Editor's Choice

Editor's Choice
Parting Ways With Our NPCs

Brenda Brathwaite | 29 Sep 2009 12:26
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I miss Rodan Lewarx and Drazic.

I abandoned them in Wizardry 8, and it's probably safe to say they're never coming back. At the end of the game, I blew up the universe, and before I could put a new one together, the series itself and the company that created it blew up, too. The Wizardry games, a magnificent series that defined and shaped my youth, and Sir-Tech Software, the company that published it, were no more. No matter which ending you take, in the game or in the real world, neither Rodan nor Drazic survived.

I miss them.

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Though I've created hundreds of NPCs, these two were special to me. Rodan was an Umpani and Drazic a T'Rang. The Umpani and T'Rang were sworn enemies dating back a full decade in the Wizardry series and their rivalry, expressed in part through their distinct strategies and personalities, led to seemingly endless ideas for sabotage, aggression and alliance. Players weaved between the two, deciding whom to work for based on their own tendencies. The Umpani were militaristic but fun-loving. The T'Rang were more domineering and dangerous and took orders from Z'Ant. I recall how much I enjoyed seeing a player as he reacted to Z'Ant's genuine (A.I.) hurt when the player was busted working for both sides.

At some point unknown to the player, Rodan and Drazic were captured by a roving group of Rapax, and as they whittled away their days in captivity, they came to realize that the greater danger was not in each other, but in the Dark Savant; so long as their races continued to fight one another, the Savant would continue to destroy both. The player didn't need to accept their assigned mission in order to win the game, nor did she need to fight an exceptionally uphill battle to get the sworn enemies to agree to a truce, but the rewards were worth it if she did.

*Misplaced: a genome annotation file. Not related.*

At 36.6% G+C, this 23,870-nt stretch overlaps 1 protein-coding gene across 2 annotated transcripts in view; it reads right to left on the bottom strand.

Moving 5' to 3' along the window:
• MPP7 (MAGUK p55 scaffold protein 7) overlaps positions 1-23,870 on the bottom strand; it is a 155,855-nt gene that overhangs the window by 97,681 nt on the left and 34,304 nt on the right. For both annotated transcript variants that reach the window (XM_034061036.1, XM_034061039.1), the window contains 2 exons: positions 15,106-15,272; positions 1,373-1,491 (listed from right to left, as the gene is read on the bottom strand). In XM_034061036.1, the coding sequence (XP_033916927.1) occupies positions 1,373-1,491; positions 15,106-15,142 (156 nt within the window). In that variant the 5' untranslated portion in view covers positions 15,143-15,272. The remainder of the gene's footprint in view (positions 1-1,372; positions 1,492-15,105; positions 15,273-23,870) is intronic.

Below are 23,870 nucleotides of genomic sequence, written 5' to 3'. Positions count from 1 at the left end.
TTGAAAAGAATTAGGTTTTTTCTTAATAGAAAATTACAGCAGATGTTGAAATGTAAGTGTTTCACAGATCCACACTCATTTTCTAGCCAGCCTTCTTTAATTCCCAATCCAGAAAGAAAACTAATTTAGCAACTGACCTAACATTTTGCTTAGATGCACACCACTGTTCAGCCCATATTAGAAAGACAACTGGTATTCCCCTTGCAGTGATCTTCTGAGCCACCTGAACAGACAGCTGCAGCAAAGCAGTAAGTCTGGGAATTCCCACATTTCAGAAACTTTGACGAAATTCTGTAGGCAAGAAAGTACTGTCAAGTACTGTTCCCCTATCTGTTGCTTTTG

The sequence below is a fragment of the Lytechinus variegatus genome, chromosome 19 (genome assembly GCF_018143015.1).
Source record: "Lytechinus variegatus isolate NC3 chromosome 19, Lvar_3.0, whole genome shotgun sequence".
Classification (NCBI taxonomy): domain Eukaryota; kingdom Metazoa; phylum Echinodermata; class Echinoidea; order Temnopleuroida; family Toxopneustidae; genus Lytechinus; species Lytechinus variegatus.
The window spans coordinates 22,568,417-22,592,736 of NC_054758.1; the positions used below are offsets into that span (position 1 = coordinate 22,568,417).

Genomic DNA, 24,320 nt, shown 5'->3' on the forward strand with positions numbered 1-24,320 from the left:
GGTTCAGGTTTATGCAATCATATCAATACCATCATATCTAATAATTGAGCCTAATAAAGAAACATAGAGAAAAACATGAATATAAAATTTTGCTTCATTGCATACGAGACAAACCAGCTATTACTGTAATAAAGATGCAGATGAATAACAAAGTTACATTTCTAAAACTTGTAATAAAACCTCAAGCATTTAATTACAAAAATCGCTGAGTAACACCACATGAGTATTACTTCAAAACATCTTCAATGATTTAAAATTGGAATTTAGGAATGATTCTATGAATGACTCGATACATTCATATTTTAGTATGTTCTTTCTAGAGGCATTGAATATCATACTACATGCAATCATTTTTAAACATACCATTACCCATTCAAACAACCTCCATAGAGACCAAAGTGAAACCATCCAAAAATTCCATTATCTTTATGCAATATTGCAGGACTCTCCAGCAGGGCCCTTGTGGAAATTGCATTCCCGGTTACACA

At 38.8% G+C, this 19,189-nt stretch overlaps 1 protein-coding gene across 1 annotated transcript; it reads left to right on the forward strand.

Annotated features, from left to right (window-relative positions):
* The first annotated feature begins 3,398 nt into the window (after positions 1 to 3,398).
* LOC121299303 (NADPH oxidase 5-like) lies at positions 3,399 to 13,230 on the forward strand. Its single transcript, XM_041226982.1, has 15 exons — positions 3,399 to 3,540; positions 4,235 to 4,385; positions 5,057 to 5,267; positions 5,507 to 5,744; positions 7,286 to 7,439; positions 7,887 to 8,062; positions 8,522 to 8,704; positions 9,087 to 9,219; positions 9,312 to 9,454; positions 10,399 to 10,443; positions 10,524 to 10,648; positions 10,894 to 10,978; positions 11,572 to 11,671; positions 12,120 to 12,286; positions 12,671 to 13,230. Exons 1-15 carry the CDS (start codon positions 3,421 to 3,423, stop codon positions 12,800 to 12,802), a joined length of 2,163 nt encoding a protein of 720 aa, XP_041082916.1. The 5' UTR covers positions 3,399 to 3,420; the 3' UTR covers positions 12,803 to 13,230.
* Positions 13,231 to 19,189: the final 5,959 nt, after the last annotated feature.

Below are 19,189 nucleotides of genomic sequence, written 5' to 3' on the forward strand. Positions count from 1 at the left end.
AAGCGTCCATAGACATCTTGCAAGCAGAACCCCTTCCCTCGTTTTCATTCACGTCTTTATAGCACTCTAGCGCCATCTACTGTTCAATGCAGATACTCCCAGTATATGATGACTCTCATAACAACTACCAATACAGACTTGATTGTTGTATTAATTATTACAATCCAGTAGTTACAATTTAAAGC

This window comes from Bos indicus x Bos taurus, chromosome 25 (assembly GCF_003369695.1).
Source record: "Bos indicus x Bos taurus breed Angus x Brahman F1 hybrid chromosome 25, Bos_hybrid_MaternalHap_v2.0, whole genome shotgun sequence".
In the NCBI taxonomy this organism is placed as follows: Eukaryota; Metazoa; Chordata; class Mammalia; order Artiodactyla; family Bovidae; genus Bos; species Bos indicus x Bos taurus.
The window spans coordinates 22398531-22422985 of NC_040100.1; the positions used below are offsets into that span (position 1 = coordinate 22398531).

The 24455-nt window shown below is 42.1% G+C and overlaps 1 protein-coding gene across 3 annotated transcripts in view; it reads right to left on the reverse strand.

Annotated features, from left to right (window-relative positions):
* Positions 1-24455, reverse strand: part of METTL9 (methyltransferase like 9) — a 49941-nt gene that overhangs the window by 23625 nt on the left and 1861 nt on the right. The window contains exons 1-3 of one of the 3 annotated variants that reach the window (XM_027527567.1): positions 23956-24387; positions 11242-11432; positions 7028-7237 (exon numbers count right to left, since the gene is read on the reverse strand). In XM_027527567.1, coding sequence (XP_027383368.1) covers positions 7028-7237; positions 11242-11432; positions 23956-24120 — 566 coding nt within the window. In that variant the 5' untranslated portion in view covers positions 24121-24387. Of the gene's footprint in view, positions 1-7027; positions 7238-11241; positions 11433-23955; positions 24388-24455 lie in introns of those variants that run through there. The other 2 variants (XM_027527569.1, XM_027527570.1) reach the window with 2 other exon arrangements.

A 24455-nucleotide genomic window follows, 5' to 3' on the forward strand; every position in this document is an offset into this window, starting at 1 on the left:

And after all of that, after all the player and NPCs' effort, I rewarded them with ... silence. There could have been more, but we'll never know now. So, I miss them.

For Tom Hall, Creative Director at KingsIsle Entertainment, the attachment is much more personal. "I deeply miss Commander Keen," he laments. "He was based on me at 8 years old. Plus, I'd love to complete that original story."

Whether the NPC is a mirror of the designer or merely a construction of his or her imagination, the longer we stay with an NPC, the more he or she seems to grow on us. We deeply internalize them so that, as their puppet masters, we can craft the perfect response to any given game situation. And when the game goes away, sometimes the puppet does not. Designers feel a need to complete their stories, a need that has no outlet when the series stalls.

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